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China Experts Advise Political Leaders to Tone Down Disputes, Cite Benefits of Bilateral Trade with China

Masha Abarinova



Photo of Brookings Institution event by Masha Abarinova

WASHINGTON, October 10, 2019 – While China’s technology sector appears to be global gaining momentum, experts at a Brookings Institution plan on Thursday said that the Chinese economy is not as prosperous as the U.S. makes it out to be.

Forbes Columnist Rebecca Fannin recognizes that China tech companies may have an unfair advantage by blocking Facebook and Google from their markets, as well as a lack of respect for intellectual property, and industrial policy subsidies from the government.

However, Chinese and Western companies are heavily integrated, she said. Chinese venture capitalists have built ideas on top of those of Silicon Valley entrepreneurs, and Western companies have started to mimic elements of Chinese ones.

Fannin added that in 2018, 31 Chinese companies filed initial public offerings at NASDAQ and NYSE. However, U.S. distrust of Chinese products has shifted China’s target market to primarily Southeast Asia and Israel.

U.S.-China Business Council President Craig Allen said that the interactions between American and Chinese companies is forming a dynamic tech ecosystem. But many issues of competition and cooperation remain up in the air because of the trade war between the two nations.

Indeed, both U.S. and Chinese political leaders are uncomfortable with the levels of integration in their critical infrastructure, he said.

The Chinese economy is growing only half as strongly as it did a few years ago, said David Dollar, senior fellow at the John L. Thornton China Center. The rate of Chinese production needs to rapidly accelerate in order to match that of the U.S., he said.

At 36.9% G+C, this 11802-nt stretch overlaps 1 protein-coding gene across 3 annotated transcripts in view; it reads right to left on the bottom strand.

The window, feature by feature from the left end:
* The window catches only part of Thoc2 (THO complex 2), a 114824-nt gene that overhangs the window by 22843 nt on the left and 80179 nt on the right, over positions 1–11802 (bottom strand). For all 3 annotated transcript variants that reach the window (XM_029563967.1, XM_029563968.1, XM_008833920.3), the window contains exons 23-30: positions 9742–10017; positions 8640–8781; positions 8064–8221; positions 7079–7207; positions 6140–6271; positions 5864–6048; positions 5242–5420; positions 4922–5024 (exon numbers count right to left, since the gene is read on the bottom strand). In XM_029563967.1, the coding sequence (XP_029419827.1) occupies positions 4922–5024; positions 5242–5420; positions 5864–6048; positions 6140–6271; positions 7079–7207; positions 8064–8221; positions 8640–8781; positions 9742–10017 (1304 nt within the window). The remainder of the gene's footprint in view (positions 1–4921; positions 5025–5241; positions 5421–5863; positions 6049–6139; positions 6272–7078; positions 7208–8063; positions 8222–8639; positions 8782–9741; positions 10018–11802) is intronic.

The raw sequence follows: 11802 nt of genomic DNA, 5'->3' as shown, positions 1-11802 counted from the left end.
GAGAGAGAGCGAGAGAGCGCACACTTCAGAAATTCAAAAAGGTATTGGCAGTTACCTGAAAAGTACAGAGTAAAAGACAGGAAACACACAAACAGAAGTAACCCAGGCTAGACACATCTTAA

Moreover, Dollar added, China has a large private sector that owns 95 percent of patents. Yet its financial institutions are predominantly owned by the state, which can cause economic disbalance.

Dollar and Craig both think “decoupling,” or cutting off ties with China’s economy, is unwise.

American productivity growth would slow down significantly if it were disengaged with China, Dollar said. A better course of action would be to focus on reforming domestic infrastructure, education and immigration policies in order to improve innovation.

Both the American and Chinese governments are trying to pursue policy measures that incorporate decoupling, Allen said. However, accelerating America’s national security concerns will leave an echo that will have a noticeable affect on the other side.

If America decides to decouple, he said, it’s likely that Europe and Japan will gladly take over to bear the fruits of the Chinese economy.


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